Cleaning up a string without split/strip/built-in functions

Welcome to Stackoverflow. When I started reading I though this was going to be a "please answer my homework" question, but you've actually made a pretty fair effort at solving the problem, so I'm happy to try and help (only you can say whether I actually do).

It's sometimes difficult when you are learning a new language to drop techniques that are much more appropriate in other languages. Doing it character by character you normally just use for c in s rather than incrementing index values like you would in C (though either approach works, index incrementation where not necessary is sometimes regarded as "unpythonic"). Your basic idea seems to be to detect a space followed by another space, otherwise copying characters from the input to the output.

The logic can be simplified by retaining the last character you sent to the output. If it's a space, don't send any more spaces. A loop at the front gets rid of any leading spaces, and since there can be at most one space at the end it can be eliminated easily if present.

I'm not sure why you use a list to keep your results in, as it makes the code much more difficult to understand. If you need to return multiple pieces of information it's much easier to compute them in individual variables and then construct the result in the return statement.

So one desirable modification would be to replace newstring[0] with, say, out_s and newstring[1] with, say count. That will make it a bit clearer what's going on. Then at the end return [out_s, count] if you really need a list. A tuple using return out_s, count would be more usual.

def cleanupstring (s):
    out_s = ''
    count = 0
    last_out = ' '
    for c in s:
        if c != ' ' or last_out != ' ':
            last_out = c
            out_s += c
            count += 1
    if last_out == ' ':
        count -= 1
        out_s = out_s[:-1]
    return out_s, count

# main program

sentence = input("Enter a string: ")

outputList = cleanupstring(sentence)

print("A total of", outputList[1], "characters have been removed from your string.")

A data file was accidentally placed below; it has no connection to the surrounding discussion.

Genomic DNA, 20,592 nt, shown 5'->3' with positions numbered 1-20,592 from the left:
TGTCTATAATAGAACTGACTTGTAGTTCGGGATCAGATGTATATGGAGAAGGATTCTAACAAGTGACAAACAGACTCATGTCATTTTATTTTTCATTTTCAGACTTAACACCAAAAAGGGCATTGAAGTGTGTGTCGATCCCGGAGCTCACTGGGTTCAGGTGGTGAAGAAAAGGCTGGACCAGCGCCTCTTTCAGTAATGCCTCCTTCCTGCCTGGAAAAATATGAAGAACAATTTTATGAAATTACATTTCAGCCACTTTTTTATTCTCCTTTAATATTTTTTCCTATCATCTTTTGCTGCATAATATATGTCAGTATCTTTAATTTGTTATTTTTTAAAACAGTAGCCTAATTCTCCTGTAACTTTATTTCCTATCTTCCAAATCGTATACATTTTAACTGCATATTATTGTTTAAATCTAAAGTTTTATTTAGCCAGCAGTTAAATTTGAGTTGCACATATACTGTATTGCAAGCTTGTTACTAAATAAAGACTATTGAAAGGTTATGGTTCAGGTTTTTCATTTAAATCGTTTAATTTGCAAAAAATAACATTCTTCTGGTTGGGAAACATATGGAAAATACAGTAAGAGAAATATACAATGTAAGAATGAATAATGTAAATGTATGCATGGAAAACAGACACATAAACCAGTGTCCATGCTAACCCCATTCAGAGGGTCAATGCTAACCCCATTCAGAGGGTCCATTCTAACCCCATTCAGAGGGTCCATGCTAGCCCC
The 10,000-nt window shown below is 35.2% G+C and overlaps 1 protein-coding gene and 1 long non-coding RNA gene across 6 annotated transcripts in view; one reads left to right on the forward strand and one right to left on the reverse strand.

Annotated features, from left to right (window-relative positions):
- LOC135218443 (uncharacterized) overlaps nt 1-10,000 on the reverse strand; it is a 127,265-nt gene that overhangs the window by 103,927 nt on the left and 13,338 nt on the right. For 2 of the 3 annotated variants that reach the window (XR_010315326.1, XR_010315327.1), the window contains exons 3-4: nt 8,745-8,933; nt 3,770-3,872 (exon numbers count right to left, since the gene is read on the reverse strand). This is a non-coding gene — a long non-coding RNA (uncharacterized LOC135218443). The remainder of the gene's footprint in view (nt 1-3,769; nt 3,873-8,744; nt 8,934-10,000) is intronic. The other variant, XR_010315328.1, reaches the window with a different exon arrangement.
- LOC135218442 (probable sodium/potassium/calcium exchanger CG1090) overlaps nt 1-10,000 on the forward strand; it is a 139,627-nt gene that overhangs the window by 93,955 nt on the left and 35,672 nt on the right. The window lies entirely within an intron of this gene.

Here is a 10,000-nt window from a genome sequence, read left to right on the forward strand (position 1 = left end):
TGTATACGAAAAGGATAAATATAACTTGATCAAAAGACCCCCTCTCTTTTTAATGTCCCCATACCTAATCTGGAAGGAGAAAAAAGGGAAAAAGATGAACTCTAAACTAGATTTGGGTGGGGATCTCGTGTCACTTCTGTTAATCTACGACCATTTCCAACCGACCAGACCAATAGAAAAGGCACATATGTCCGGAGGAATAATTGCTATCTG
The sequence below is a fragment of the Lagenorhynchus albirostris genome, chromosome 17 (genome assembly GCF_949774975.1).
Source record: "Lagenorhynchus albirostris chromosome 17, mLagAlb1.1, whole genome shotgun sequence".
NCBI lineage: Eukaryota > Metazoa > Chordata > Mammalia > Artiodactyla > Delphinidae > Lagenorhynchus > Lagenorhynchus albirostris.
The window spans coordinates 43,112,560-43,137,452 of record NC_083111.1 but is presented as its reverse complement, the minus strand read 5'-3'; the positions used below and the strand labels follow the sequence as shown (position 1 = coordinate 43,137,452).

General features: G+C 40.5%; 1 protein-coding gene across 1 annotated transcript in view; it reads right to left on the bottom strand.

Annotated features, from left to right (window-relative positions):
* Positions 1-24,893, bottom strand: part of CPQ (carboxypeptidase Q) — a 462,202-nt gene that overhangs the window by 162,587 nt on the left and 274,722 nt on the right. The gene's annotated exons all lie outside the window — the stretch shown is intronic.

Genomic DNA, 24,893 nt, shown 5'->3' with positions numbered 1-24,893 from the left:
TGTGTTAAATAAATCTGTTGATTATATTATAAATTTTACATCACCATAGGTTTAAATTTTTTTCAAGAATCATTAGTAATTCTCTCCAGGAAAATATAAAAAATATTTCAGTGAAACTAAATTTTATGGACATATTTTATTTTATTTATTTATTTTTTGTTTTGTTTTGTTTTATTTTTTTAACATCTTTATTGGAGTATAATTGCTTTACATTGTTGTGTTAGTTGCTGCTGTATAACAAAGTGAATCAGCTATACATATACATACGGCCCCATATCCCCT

print("The new string is:", outputList[0])

Sometimes you just don't have certain pieces of information that would help you to answer the question extremely succinctly. You most likely haven't yet been taught about the strip and replace methods, and so I imagine the following (untested) code

def cleanupstring(s):
    out_s = s
    while '  ' in out_s:
        out_s = out_s.strip().replace('  ', ' ')
    return out_s, len(s)-len(out_s)

would be right out.

Also, you can use an "unpacking assignment" to bind the different elements of the function's output directly to names by writing

s, c = cleanupstring(...)

I'm sure you will agree that

print("A total of", c, "characters have been removed from your string.")
print("The new string is:", s)

is rather easier to read. Python values readability so highly because with readable code it's easier to understand the intent of the author. If your code is hard to understand there's a good chance you still have some refactoring to do!

If the "space" it's literally spaces rather than whitespace then the following would work:

import re
def clean_string(value):
     return re.sub('[ ]{2,}', ' ', value.strip())

If the stripped values contains consecutive spaces then replace with one space.

My approach would be to keep the last character available and make the decision whether it is a space or not:

def cleanupstring (S):
    newstring = ["", 0]
    last_character = ' ' # catch initial spaces
    for i in range(len(S)-1):
        char = S[i]
        if char is ' ' and last_character is ' ':
            continue # ignore
            last_character = char
            newstring [0] = newstring[0] + char

    return newstring